If your household income is under 400% of the federal poverty line, you’ll be eligible for subsidized premiums on insurance purchased through an exchange.
The goal of the subsidy is to ensure that you don’t pay more than 9.5% of your income on health insurance premiums.
To find out how much you would pay, estimate your income for this year and punch it into a simple calculator.
What if I underestimate or overestimate my income?
“If you project your income to be at a certain range and it actually exceeds that, you actually have to pay back a certain amount of the subsidy,” says Wu. On the upside, if you overestimate your income, you’ll get an additional tax refund in April.
Is this going to make health care cheap?
No. It’s the Affordable Care Act, not the Cheap Care Act.
Some people will see their premiums go up, others down. But it should make health care expenses much more predictable.
A person who is currently uninsured, for example, will certainly pay higher premiums (higher than $0) under Obamacare, but won’t necessarily suffer higher overall health care expenses.
Do I have to carry insurance?
No. But if you don’t, you’ll pay a penalty.
For 2014, the penalty is $95 or 1% of your income, whichever is greater.
What kinds of policies are offered through the exchanges? Do I need to worry about getting a lousy policy that won’t cover anything more serious than athlete’s foot?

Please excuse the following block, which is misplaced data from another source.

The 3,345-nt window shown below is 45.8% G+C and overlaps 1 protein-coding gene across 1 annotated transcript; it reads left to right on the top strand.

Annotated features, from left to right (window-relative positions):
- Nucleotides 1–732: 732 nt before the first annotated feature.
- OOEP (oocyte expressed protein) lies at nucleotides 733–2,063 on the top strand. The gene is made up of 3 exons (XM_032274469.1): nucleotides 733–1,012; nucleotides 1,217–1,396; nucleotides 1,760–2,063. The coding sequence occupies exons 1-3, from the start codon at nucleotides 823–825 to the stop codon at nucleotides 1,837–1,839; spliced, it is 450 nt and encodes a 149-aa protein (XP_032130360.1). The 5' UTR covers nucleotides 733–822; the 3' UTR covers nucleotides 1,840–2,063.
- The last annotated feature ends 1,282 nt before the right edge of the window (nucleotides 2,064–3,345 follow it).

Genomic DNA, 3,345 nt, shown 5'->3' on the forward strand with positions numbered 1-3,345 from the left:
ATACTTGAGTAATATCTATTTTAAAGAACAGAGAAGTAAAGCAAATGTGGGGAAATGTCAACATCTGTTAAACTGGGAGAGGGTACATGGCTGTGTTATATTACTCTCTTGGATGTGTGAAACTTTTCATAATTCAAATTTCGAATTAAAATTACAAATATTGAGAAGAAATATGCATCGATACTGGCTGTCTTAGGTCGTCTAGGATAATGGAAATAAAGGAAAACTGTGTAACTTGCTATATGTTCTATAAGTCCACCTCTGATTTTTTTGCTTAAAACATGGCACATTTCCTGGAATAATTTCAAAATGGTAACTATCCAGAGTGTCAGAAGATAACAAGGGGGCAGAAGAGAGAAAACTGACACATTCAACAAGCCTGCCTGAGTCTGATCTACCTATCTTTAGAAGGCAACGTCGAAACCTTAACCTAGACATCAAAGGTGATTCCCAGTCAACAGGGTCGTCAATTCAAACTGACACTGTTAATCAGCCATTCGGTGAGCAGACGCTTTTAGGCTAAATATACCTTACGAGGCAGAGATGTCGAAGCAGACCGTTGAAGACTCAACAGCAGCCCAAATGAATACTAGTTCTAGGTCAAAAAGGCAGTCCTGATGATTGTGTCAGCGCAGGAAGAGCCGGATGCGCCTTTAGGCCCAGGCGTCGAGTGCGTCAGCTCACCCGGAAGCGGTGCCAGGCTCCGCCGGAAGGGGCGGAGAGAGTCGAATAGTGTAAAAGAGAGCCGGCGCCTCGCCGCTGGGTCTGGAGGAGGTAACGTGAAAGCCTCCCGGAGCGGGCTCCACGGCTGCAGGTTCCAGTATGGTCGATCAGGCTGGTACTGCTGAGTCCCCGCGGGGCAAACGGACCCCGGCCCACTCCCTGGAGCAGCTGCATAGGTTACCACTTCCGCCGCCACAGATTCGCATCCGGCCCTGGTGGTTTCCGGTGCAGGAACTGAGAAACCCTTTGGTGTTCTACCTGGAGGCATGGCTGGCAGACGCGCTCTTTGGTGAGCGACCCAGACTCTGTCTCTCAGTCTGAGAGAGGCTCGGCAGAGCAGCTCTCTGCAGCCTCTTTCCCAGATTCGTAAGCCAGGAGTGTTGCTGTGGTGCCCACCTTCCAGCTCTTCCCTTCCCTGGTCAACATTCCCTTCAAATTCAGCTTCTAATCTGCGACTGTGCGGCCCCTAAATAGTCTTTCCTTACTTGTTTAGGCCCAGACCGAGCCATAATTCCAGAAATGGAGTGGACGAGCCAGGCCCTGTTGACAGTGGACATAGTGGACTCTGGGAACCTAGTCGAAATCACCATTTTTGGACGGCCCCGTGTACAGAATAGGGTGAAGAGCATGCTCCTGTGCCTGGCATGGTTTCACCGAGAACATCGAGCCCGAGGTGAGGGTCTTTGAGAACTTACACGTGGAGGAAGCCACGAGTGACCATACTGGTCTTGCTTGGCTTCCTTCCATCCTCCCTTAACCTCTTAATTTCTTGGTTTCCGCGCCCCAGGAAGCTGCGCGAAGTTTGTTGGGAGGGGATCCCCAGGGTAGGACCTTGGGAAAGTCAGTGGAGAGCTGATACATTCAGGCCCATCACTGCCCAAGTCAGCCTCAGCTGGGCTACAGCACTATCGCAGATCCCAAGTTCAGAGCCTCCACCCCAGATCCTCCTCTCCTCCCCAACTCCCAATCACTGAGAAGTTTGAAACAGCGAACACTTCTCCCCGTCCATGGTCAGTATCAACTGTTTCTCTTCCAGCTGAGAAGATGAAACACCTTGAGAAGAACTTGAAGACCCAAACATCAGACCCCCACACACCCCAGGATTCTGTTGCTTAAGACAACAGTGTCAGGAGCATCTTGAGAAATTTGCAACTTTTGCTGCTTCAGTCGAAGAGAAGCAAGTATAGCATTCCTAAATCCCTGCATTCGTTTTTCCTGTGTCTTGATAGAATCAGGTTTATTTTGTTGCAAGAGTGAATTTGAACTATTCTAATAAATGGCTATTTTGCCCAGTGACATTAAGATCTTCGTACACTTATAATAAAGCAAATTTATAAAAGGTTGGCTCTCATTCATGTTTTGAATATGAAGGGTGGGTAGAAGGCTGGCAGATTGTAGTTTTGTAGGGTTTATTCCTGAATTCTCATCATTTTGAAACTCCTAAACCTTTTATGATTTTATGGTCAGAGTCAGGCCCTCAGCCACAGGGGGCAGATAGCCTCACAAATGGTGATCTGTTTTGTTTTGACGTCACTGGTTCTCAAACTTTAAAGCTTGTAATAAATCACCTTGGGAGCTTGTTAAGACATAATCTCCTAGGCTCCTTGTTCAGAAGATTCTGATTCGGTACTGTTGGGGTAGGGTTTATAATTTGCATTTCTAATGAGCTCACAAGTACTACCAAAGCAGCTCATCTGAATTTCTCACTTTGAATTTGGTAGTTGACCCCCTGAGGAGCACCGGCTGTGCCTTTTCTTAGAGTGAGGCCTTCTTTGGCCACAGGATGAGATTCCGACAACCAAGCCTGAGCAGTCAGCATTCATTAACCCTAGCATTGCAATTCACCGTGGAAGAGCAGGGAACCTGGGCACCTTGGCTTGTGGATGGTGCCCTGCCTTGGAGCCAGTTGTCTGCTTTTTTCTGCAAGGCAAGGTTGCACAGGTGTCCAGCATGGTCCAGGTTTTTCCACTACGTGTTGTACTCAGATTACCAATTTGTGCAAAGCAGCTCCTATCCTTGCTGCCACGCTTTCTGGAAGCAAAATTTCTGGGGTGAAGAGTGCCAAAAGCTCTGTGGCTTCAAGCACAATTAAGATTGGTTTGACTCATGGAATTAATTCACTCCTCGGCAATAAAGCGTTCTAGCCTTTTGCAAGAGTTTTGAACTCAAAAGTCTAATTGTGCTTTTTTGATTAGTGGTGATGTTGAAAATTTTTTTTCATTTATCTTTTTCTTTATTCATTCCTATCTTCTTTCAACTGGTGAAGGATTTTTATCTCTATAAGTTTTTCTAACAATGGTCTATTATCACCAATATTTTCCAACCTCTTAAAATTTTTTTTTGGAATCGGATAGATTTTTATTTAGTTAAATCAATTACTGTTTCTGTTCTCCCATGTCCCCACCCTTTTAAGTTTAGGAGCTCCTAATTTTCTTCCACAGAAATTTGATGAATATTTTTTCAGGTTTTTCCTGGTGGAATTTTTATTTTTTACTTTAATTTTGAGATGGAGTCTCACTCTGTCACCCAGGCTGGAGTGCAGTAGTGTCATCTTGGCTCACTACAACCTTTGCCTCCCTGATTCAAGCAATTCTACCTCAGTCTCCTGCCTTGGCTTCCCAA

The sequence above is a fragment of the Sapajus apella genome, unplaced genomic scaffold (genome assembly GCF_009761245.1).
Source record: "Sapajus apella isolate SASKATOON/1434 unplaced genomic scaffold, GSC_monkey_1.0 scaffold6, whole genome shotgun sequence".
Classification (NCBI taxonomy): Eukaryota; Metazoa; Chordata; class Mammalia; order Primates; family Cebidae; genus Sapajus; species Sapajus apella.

Adults under 30 and some people with low incomes can buy a catastrophic policy; everyone else has to buy a policy that covers the ten Essential Health Benefits.
What are the ten essential benefits?
1. Ambulatory patient services (aka outpatient treatments, minor surgery, and urgent care)
2. Emergency services
4. Maternity and newborn care
5. Mental health and substance use disorder services, including behavioral health treatment
6. Prescription drugs
7. Rehabilitative and habilitative services and devices
8. Laboratory services
9. Preventive and wellness services and chronic disease management
10. Pediatric services, including oral and vision care
What if I currently have an individual policy that doesn’t cover all of these things?
You’ll probably have to upgrade.
“If you look at some of the states that aren’t as regulated—like Ohio, for instance—there are some plans that cost $50 a month,” with huge deductibles, says Wu.